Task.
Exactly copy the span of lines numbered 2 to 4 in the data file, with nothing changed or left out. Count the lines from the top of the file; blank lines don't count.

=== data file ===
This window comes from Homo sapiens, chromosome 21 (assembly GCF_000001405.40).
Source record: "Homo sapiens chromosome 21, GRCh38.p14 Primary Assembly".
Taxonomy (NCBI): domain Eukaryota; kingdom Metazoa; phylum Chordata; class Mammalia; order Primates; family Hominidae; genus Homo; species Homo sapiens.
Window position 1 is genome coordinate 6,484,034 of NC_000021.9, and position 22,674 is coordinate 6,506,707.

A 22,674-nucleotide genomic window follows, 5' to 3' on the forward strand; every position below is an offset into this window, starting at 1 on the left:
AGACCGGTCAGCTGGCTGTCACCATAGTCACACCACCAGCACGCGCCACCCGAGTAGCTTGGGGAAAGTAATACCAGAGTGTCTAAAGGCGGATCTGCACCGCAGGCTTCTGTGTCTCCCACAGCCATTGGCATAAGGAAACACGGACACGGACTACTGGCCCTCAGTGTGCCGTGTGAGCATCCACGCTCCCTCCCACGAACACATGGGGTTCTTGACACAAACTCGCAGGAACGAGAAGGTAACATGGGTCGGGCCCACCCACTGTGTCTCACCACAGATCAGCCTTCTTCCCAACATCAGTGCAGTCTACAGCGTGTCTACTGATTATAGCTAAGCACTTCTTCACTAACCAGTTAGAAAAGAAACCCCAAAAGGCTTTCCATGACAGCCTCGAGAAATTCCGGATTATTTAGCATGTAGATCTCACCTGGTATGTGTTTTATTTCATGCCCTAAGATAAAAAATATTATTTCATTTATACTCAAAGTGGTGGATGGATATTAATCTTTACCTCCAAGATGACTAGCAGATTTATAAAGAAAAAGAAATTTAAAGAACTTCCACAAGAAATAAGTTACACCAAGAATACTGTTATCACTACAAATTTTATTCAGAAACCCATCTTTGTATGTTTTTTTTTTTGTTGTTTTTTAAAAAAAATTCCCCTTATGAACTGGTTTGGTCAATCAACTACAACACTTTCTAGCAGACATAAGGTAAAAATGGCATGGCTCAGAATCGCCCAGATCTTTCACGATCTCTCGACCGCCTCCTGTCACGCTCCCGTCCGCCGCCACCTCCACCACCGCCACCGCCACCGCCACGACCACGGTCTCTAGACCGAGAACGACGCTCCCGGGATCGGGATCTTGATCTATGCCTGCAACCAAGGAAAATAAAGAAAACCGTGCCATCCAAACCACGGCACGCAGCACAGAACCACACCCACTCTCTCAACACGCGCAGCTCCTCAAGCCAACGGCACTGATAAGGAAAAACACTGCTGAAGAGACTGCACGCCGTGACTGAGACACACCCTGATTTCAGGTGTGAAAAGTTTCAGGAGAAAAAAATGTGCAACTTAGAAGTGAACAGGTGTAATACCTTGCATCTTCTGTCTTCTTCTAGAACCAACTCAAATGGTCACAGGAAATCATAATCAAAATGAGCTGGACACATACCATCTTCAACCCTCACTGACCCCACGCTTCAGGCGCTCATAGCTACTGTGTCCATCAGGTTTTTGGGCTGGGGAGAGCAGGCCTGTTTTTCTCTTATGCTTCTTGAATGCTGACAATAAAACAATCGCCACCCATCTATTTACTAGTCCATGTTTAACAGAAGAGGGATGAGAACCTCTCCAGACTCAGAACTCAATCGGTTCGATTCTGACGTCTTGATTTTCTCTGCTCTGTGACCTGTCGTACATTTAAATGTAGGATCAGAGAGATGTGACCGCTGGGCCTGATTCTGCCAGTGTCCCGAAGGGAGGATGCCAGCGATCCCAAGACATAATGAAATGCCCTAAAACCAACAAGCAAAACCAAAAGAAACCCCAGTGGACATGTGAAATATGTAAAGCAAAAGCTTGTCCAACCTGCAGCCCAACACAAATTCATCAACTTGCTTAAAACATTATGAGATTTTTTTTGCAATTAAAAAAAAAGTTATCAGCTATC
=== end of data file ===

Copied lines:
Source record: "Homo sapiens chromosome 21, GRCh38.p14 Primary Assembly".
Taxonomy (NCBI): domain Eukaryota; kingdom Metazoa; phylum Chordata; class Mammalia; order Primates; family Hominidae; genus Homo; species Homo sapiens.
Window position 1 is genome coordinate 6,484,034 of NC_000021.9, and position 22,674 is coordinate 6,506,707.